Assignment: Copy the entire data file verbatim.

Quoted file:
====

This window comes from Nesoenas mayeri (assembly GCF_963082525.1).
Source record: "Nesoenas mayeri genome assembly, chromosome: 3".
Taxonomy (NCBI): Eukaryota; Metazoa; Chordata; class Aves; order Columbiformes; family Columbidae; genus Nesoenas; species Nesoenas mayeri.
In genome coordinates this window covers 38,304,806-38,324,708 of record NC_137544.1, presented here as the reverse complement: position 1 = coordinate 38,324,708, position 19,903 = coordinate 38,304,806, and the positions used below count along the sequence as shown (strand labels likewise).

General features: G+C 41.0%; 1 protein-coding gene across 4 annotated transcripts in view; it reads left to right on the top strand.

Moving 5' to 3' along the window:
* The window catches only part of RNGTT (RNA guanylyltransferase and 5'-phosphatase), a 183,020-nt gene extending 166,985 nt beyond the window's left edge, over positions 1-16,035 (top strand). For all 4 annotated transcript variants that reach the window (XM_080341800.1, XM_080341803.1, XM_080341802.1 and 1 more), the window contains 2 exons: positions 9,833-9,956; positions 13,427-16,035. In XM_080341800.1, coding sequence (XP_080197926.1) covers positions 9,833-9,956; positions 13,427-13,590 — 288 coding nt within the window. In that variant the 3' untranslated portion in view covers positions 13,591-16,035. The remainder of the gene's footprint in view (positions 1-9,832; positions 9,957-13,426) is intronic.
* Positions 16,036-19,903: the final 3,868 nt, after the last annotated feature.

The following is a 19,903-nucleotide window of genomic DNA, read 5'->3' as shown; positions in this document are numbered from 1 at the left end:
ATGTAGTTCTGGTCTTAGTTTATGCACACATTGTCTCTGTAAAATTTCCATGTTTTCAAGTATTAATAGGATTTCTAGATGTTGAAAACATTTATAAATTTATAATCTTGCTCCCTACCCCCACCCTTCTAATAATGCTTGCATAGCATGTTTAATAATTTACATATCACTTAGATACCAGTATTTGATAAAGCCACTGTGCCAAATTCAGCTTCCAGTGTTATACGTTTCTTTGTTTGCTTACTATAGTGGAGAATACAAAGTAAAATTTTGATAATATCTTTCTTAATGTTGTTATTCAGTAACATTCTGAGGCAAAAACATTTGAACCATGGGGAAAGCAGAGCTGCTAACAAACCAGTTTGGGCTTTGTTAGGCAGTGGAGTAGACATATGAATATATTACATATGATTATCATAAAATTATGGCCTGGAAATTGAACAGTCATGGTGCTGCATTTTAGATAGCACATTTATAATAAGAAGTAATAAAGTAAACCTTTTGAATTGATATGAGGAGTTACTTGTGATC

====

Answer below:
This window comes from Nesoenas mayeri (assembly GCF_963082525.1).
Source record: "Nesoenas mayeri genome assembly, chromosome: 3".
Taxonomy (NCBI): Eukaryota; Metazoa; Chordata; class Aves; order Columbiformes; family Columbidae; genus Nesoenas; species Nesoenas mayeri.
In genome coordinates this window covers 38,304,806-38,324,708 of record NC_137544.1, presented here as the reverse complement: position 1 = coordinate 38,324,708, position 19,903 = coordinate 38,304,806, and the positions used below count along the sequence as shown (strand labels likewise).

General features: G+C 41.0%; 1 protein-coding gene across 4 annotated transcripts in view; it reads left to right on the top strand.

Moving 5' to 3' along the window:
* The window catches only part of RNGTT (RNA guanylyltransferase and 5'-phosphatase), a 183,020-nt gene extending 166,985 nt beyond the window's left edge, over positions 1-16,035 (top strand). For all 4 annotated transcript variants that reach the window (XM_080341800.1, XM_080341803.1, XM_080341802.1 and 1 more), the window contains 2 exons: positions 9,833-9,956; positions 13,427-16,035. In XM_080341800.1, coding sequence (XP_080197926.1) covers positions 9,833-9,956; positions 13,427-13,590 — 288 coding nt within the window. In that variant the 3' untranslated portion in view covers positions 13,591-16,035. The remainder of the gene's footprint in view (positions 1-9,832; positions 9,957-13,426) is intronic.
* Positions 16,036-19,903: the final 3,868 nt, after the last annotated feature.

The following is a 19,903-nucleotide window of genomic DNA, read 5'->3' as shown; positions in this document are numbered from 1 at the left end:
ATGTAGTTCTGGTCTTAGTTTATGCACACATTGTCTCTGTAAAATTTCCATGTTTTCAAGTATTAATAGGATTTCTAGATGTTGAAAACATTTATAAATTTATAATCTTGCTCCCTACCCCCACCCTTCTAATAATGCTTGCATAGCATGTTTAATAATTTACATATCACTTAGATACCAGTATTTGATAAAGCCACTGTGCCAAATTCAGCTTCCAGTGTTATACGTTTCTTTGTTTGCTTACTATAGTGGAGAATACAAAGTAAAATTTTGATAATATCTTTCTTAATGTTGTTATTCAGTAACATTCTGAGGCAAAAACATTTGAACCATGGGGAAAGCAGAGCTGCTAACAAACCAGTTTGGGCTTTGTTAGGCAGTGGAGTAGACATATGAATATATTACATATGATTATCATAAAATTATGGCCTGGAAATTGAACAGTCATGGTGCTGCATTTTAGATAGCACATTTATAATAAGAAGTAATAAAGTAAACCTTTTGAATTGATATGAGGAGTTACTTGTGATC